All posts by Emily Baldoni

About Emily Baldoni

Emily Baldoni is the Technical Services/Metadata Librarian. She is responsible for creating, maintaining, and enriching metadata for NEHGS print and digital collections. Emily is originally from Normal, Illinois, and joined the NEHGS staff in 2013. She has an M.A. in Comparative Literature from Harvard University and an M.S. in Library and Information Science from Simmons College. Prior to joining the staff at NEHGS, Emily worked for Harvard College Library and EBSCO Information Services.

Ex libris

ex-libris-1
A mysterious unnamed and undated photo, found in a book recently donated to NEHGS.

When I catalog new books received by the NEHGS library, my normal focus is, naturally, on the contents of the books themselves: the families and places described, the authors, the titles and publication information, and so on. But every now and then, the books we receive contain little “surprises” that go beyond the published words on the page. Over the years, we have found all kinds of objects left in books, from hand-drawn family trees to photographs and calling cards. Some of these items were clearly meant to supplement the books they were left in, and have definite genealogical import; others are only tangentially related to the book’s content. Still others are complete mysteries: we don’t know why they were left in the book, or if they were even left there on purpose. Continue reading Ex libris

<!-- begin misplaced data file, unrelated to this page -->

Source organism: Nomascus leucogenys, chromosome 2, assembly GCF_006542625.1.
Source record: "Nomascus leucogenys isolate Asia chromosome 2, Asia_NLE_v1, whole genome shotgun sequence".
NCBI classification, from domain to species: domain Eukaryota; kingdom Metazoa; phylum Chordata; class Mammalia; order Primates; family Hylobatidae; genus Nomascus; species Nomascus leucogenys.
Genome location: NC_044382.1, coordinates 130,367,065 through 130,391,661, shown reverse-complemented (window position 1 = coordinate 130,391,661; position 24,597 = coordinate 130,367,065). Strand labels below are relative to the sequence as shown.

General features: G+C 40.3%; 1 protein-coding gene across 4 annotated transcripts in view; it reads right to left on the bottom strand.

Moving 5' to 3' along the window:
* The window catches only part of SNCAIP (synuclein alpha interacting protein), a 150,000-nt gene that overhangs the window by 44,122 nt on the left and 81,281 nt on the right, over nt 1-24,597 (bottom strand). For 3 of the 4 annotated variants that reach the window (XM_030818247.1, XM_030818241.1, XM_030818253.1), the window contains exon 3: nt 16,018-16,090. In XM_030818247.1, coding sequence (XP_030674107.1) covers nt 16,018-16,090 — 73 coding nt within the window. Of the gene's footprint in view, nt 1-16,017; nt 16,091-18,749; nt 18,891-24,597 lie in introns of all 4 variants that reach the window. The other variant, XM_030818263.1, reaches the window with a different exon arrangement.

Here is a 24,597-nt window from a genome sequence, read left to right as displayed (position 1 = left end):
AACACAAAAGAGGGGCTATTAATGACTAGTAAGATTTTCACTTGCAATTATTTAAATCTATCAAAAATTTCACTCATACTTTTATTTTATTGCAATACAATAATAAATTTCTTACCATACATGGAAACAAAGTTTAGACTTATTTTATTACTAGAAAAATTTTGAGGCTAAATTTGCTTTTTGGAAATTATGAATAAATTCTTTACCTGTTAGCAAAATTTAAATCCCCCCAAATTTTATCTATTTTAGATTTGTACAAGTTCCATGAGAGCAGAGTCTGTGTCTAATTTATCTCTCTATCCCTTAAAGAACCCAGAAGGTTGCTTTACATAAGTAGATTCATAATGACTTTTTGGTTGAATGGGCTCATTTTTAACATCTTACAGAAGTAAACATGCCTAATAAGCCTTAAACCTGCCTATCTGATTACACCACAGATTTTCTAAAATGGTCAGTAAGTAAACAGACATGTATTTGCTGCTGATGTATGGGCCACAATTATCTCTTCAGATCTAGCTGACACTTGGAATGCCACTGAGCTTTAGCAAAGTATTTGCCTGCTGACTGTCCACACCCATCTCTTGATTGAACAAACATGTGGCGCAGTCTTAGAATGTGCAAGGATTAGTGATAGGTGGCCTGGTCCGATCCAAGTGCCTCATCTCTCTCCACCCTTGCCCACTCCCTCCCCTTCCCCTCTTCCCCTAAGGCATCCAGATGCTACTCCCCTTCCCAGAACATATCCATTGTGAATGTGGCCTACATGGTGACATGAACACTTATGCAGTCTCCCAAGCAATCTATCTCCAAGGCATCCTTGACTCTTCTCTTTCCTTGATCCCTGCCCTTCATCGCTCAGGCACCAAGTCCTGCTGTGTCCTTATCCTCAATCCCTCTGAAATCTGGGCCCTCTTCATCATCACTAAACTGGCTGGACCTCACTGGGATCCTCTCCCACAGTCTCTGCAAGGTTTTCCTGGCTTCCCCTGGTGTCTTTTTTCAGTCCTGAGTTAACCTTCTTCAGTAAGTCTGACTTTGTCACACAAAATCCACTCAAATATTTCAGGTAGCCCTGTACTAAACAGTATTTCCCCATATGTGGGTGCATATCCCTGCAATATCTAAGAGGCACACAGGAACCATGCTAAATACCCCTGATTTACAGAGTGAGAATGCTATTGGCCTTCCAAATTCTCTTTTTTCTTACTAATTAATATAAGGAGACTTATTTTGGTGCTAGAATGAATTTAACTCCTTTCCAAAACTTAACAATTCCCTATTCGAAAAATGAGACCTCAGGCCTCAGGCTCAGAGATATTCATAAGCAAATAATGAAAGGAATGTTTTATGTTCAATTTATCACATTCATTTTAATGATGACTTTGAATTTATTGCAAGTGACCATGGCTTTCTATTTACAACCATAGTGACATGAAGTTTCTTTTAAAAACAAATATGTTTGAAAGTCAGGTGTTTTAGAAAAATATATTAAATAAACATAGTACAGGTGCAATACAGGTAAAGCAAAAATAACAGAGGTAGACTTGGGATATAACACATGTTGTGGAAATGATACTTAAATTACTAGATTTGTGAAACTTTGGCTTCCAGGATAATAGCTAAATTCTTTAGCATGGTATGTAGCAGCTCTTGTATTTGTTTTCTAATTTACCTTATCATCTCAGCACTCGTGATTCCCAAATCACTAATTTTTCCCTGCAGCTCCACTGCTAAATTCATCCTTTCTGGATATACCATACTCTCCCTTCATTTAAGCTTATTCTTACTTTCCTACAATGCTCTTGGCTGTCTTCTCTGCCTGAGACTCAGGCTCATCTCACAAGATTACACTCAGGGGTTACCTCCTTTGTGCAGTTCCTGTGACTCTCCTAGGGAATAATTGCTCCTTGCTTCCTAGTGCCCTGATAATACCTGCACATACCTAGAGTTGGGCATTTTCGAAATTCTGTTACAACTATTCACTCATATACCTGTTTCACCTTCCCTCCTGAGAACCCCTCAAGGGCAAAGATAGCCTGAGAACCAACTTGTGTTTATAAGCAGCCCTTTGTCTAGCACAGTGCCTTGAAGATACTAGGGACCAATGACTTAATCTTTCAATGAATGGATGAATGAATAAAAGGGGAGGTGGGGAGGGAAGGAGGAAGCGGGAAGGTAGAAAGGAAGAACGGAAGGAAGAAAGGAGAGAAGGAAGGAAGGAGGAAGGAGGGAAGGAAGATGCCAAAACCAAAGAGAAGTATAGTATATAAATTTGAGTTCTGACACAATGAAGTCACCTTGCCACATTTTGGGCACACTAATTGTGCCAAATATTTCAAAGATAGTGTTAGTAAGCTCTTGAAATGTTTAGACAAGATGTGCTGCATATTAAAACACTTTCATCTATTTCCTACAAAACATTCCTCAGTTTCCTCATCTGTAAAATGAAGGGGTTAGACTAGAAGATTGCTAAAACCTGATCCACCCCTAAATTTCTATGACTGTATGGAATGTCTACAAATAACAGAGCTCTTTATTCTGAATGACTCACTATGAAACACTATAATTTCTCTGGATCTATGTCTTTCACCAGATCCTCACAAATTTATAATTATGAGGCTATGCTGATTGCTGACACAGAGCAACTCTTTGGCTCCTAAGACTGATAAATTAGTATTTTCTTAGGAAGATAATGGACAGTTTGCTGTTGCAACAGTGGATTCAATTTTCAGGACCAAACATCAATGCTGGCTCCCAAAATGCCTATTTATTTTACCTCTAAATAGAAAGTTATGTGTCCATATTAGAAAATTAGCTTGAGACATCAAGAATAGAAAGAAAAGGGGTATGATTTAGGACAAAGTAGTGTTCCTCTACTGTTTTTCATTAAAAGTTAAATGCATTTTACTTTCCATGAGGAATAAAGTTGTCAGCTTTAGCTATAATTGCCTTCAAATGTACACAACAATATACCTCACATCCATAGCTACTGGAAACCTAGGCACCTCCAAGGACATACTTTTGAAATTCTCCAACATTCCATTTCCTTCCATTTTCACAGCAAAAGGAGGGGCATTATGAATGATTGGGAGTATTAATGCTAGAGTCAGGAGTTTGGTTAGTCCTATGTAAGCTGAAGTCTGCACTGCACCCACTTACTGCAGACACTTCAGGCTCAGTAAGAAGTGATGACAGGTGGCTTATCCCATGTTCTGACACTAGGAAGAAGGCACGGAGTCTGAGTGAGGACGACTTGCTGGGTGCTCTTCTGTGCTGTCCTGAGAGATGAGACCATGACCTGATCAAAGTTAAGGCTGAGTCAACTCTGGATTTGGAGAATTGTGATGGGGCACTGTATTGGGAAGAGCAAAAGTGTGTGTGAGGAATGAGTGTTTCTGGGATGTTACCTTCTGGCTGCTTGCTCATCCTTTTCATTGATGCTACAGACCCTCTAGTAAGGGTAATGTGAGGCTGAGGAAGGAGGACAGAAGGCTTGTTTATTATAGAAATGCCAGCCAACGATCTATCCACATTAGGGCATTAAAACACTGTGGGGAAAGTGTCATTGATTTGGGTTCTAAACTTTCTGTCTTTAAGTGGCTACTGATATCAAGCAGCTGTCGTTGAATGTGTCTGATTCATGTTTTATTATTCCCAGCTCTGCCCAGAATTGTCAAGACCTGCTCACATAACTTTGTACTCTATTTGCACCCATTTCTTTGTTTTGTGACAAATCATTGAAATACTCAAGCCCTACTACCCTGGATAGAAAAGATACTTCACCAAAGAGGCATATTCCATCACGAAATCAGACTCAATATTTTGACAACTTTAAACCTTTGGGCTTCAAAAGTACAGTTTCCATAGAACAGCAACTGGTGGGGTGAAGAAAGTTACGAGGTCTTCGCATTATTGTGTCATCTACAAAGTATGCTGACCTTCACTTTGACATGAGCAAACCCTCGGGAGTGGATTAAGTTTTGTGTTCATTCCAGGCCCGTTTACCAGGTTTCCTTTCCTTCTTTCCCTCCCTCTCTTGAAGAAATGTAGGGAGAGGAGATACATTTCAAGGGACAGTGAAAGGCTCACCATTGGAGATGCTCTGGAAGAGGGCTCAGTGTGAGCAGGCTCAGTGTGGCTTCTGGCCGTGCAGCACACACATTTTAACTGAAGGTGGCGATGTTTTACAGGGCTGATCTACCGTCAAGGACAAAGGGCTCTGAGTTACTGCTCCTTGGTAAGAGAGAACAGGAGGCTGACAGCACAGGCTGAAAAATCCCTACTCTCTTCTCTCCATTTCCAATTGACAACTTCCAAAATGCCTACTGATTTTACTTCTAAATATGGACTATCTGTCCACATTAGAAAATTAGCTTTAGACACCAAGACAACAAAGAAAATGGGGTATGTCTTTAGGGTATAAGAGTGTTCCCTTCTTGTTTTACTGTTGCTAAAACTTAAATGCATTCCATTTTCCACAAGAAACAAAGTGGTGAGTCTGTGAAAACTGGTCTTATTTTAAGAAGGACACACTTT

Old genealogies in the digital age

Henry Stoddard Ruggles
Portrait of Henry Stoddard Ruggles, author of The Ruggles Family in England and America (1898).

For the past six months, I have been devoting much of my time as Metadata Librarian at NEHGS to making older genealogies from our Boston research library available online in the NEHGS Digital Library and Archive. These genealogies, most of them originally published in the nineteenth and early twentieth centuries, are rare or unique to NEHGS, and have not been previously available online.

By adding them to our Digital Library, we hope that we can not only increase access to these hard-to-find resources, but also better preserve the physical books themselves, which are often suffering from the effects of brittle, acidic paper and deteriorating bindings. We have added items ranging from short, privately printed pamphlets – such as the five-page Family and Antecedents of William Henry Rayner and Jeanie Ann Balmer – to longer, more comprehensive treatises, like Henry Stoddard Ruggles’s The Ruggles Family in England and America. Continue reading Old genealogies in the digital age

New “My Lists” in the NEHGS Library Catalog

We recently implemented a new feature in the NEHGS library catalog that will make it easier to keep track of library resources that are relevant to your research. The function is called “My Lists,” and it allows you to save lists of titles to your NEHGS library account for as long as desired. The records will be available whenever and wherever you log into your account, and you can view, print, email, or save the list with your computer or mobile device at any time. Continue reading New “My Lists” in the NEHGS Library Catalog